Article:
INDIANAPOLIS – Ed Littlejohn has notified Gov. Eric J. Holcomb that he will retire as the first director of the Indiana State Department of Toxicology after serving for 10 years. Gov. Holcomb also announced Dr. Christina Beymer as the next director of the agency.
“Ed Littlejohn established the Department of Toxicology as a trusted lab providing great government service to law enforcement across the state, and managed tremendous growth,” Gov. Holcomb said. “He stepped up when we needed him, and I thank him profusely for his service.”
Littlejohn was named the department’s first director in 2012 after it became a state government agency and has served ever since. The Department of Toxicology provides the alcohol breath test program for the state, conducts toxicology analyses of blood samples for alcohol and certain drugs, and provides expert testimony and education on the science of forensic toxicology.
Under Littlejohn’s leadership, the Department of Toxicology has:
- Deployed new evidentiary breath test instruments and trained 5,000 police officers in their use across the state in 2014
- Built a reputation as a trusted laboratory for forensic science, with caseloads increasing 144 percent over nine years to 14,520 in 2021
- Become accredited through the American National Standards Institute National Accreditation Board
“It has been an honor to establish the Department of Toxicology and work to ensure its reputation and credibility as all members of the agency here conduct crucial work for law enforcement,” Littlejohn said. “The people of Indiana have faith in our work and I depart proud of the department’s standing.”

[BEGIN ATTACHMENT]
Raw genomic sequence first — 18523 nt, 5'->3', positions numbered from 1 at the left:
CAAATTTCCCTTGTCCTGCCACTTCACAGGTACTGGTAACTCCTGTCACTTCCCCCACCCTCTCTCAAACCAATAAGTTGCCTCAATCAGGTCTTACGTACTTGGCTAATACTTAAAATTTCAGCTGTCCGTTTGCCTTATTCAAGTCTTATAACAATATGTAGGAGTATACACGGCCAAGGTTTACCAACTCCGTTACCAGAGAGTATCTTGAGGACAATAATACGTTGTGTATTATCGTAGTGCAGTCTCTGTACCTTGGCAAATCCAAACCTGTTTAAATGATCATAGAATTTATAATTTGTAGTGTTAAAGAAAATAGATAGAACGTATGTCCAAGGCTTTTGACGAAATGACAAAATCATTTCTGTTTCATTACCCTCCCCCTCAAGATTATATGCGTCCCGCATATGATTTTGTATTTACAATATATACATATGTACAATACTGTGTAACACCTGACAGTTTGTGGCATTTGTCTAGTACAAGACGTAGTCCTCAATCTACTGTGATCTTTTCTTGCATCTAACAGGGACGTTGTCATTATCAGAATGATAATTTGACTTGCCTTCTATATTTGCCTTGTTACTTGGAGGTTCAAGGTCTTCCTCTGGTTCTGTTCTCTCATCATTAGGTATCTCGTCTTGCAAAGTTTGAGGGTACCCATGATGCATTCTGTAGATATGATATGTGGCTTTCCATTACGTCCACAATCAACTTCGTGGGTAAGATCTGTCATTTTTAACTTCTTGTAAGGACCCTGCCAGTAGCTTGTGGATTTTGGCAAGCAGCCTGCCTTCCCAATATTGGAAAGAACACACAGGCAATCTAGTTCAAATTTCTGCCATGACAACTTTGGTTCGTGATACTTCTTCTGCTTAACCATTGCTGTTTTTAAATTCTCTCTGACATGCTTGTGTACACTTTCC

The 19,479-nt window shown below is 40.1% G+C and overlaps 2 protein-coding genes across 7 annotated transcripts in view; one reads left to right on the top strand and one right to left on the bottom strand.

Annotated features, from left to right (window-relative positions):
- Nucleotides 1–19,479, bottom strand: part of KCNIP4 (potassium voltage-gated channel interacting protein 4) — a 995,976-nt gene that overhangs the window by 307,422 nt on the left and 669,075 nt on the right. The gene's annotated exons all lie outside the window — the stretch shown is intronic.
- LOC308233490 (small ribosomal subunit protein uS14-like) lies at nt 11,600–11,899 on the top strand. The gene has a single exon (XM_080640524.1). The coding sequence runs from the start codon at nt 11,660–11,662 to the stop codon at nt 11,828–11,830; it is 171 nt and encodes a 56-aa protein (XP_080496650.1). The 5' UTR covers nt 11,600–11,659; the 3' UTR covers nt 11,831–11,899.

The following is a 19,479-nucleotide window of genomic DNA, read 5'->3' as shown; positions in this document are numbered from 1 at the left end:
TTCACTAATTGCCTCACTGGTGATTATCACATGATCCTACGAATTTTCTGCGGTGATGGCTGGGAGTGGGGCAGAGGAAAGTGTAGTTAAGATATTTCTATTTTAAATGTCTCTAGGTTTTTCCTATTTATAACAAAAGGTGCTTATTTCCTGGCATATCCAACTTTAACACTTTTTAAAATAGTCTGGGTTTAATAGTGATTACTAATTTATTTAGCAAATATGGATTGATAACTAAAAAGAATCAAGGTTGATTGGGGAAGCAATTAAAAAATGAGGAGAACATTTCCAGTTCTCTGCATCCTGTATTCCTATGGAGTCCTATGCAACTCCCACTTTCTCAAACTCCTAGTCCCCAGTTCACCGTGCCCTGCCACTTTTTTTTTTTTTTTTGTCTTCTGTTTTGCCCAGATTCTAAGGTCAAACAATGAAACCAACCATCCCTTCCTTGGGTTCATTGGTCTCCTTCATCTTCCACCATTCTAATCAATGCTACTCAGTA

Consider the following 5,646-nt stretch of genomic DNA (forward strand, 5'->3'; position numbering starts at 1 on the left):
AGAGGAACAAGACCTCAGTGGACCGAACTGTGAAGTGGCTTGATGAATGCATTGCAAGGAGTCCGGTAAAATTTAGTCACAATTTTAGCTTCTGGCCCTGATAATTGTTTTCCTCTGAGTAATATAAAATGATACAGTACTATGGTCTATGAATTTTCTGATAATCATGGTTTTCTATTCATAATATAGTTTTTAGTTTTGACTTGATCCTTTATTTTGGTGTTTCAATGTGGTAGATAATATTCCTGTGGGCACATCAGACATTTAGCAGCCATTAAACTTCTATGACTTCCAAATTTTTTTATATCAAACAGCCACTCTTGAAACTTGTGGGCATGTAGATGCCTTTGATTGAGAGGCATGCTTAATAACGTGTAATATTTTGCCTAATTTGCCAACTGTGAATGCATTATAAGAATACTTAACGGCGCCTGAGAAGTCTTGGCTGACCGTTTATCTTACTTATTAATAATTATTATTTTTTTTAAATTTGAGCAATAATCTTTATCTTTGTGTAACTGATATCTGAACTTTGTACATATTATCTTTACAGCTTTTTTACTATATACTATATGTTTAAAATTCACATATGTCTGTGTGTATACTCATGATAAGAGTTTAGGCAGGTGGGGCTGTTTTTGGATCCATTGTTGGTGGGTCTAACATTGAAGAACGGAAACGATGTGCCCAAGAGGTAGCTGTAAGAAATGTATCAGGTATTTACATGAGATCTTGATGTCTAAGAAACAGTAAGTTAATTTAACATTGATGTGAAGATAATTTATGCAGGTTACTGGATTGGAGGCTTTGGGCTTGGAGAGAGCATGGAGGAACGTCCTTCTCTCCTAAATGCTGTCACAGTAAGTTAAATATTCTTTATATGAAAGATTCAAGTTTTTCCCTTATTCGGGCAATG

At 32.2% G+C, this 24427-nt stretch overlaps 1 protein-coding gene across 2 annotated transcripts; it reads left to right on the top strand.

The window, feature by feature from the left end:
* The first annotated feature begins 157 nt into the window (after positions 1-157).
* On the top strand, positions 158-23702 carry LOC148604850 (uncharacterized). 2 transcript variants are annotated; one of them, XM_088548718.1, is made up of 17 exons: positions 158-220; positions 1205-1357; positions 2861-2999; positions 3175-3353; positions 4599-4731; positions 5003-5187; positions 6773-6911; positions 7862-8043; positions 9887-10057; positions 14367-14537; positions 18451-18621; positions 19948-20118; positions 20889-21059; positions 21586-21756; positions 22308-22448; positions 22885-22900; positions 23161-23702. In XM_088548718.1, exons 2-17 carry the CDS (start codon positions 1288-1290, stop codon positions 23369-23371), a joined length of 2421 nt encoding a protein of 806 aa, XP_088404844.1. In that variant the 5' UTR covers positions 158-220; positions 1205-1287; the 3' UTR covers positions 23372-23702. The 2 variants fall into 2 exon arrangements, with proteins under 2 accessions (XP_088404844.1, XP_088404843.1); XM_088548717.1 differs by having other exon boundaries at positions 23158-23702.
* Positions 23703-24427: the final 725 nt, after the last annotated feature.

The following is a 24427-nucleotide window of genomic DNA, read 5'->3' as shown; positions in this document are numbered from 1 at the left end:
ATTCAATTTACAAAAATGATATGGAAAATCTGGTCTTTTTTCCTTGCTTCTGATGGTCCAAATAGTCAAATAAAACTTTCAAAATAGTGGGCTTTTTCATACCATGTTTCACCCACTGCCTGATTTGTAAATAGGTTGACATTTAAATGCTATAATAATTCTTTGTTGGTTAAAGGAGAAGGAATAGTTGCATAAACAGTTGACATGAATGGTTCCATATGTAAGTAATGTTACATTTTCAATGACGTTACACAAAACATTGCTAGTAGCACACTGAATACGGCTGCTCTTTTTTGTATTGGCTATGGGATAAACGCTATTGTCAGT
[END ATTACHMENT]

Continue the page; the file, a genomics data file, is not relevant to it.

His last day is April 8. Before his appointment at the Department of Toxicology, Littlejohn had a 38-year career with the Indiana State Police, including as commander of the lab division.
Dr. Christina Beymer has been with the department since 2014, working first as a forensic scientist then as the analytical laboratory supervisor. She has been the assistant director since 2018.
“Dr. Beymer will continue to improve processes, increase efficiency, and work strategically as the workload of the department is expected to continue to grow in the coming years,” Gov. Holcomb said.
Beymer earned her Bachelor of Science degree in chemistry at Wright State University, and her Ph.D. in analytical chemistry at Purdue University. She begins her new role on April 11.
“I look forward to continuing to work with state agencies, courts, police, and attorneys across the state as the department becomes a prominent lab in the forensic toxicology community and provides the best service possible to the residents of Indiana,” Beymer said.